JOHN W. SANTROCK. NEW YORK: McGRAW HILL, 2022, 7th ED. XXXIX + 460 PP. ISBN 978-1-265-35984-3. $104.96.
There can be various reasons for reading a recent human development text outside of a formal course of instruction. One of my motives was to catch up on what’s happening in a field of study with which I was once much involved as a university teacher. But more generally, a good developmental textbook like Santrock (2022) can afford an education in the facts of contemporary life. Essentials of Life-span Development provides an overview of ages and stages in relation to physical, cognitive, and socioemotional developmental processes. This book also has the major advantage of being an intensely research-based text. Indeed, the research studies are tripping over each other, and this means that informed (if not conclusive) cases are made concerning topics of interest. The present review provides reports on three of the book’s central subjects: parenting, divorce, and screen use.
The author says that children “identify intensely with their parents, who most of the time appear to them to be powerful and beautiful, though often unreasonable, disagreeable, and sometimes even dangerous” (173). Parents are easily the biggest single source of influence for children who are developing conventionally; and parental impact is either established before birth (as in heredity), or it subsequently mediates and moderates the experiences that offspring have (as with peers, schooling, socioeconomic factors, and culture). Santrock has no ambivalence about what parenting entails, as well as about its significance; “Good parenting takes time and effort . . . You can’t do it in a minute here and a minute there. You can’t do it with DVDs or smartphone apps” (182).
Multiple instances are provided in the text of the beneficial effects of parents. For instance, early maternal sensitivity is associated with higher brain volume while adversity in infancy can contribute to brain immaturity and cortical delays. Parents also have significant influence on whether they have overweight children, and parental weight change can predict weight change amongst dependents. Amongst other domains in which parents undoubtedly make impressions are gender identity, social relationships, moral development, health protection, and risk-taking behaviours. Significantly, the raising and socialisation of children is a two-way experience that often has benefits for parents. A study cited in Santrock says that having a family provides a sense of meaning for 69 percent of people (compared with 34 percent for career), and parents are more satisfied with their lives than nonparents.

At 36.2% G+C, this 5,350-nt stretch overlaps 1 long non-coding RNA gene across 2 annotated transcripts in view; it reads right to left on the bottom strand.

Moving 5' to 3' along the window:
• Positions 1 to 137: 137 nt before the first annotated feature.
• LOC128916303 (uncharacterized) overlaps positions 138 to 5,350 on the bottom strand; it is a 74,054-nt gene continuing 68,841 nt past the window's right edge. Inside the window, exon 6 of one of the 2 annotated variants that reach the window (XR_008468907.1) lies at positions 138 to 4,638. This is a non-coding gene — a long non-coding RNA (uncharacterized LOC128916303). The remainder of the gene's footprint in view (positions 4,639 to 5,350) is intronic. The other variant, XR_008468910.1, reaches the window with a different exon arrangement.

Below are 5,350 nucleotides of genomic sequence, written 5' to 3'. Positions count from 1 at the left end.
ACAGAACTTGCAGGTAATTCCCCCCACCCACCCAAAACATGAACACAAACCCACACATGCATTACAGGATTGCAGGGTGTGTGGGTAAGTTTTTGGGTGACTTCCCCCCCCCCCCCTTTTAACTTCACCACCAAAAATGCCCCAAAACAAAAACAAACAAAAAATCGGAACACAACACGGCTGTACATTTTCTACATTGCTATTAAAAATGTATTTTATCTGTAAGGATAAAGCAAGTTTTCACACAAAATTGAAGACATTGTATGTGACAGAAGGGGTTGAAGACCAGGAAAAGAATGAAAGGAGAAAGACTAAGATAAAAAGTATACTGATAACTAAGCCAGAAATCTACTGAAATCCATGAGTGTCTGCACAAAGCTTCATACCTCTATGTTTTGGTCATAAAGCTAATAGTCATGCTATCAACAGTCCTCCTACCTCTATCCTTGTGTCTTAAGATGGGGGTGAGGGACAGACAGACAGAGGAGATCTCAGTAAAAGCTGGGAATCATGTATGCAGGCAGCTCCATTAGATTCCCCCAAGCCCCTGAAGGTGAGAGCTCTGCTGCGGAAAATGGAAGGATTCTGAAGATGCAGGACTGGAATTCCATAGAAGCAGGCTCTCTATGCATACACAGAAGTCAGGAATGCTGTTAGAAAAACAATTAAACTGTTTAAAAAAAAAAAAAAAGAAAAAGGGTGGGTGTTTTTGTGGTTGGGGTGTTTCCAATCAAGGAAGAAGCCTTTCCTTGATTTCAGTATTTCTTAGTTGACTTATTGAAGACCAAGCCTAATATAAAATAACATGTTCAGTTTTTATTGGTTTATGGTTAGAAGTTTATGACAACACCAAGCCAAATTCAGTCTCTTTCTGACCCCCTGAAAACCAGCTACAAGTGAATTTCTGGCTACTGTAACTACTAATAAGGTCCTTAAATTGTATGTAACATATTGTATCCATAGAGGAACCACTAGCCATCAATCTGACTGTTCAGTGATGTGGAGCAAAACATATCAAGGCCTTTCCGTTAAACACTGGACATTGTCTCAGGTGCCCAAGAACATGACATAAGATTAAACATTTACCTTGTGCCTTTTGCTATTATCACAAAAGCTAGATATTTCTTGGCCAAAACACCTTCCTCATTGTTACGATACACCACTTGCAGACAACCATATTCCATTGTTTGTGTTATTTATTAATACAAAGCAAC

Parenting is such an important developmental influence for children and youth that divorce has to be considered as a significant disruption in young lives. A higher percentage of children from divorced families (25 percent) show serious emotional problems than do children from intact, never-divorced families (10 percent). Included in the increased costs for dependents are such externalised problems as academic difficulties, delinquency, drug use, and precocious sexual activity. In addition, there is a higher incidence of internalised problems among young people from divorced families like low self-esteem, anxiety, and depression. Importantly, three-quarters of children and young people from divorced families do not evidence serious emotional problems. But as upwards of 40 percent of families with children come apart, the number of dependents who are severely impacted by divorce is large.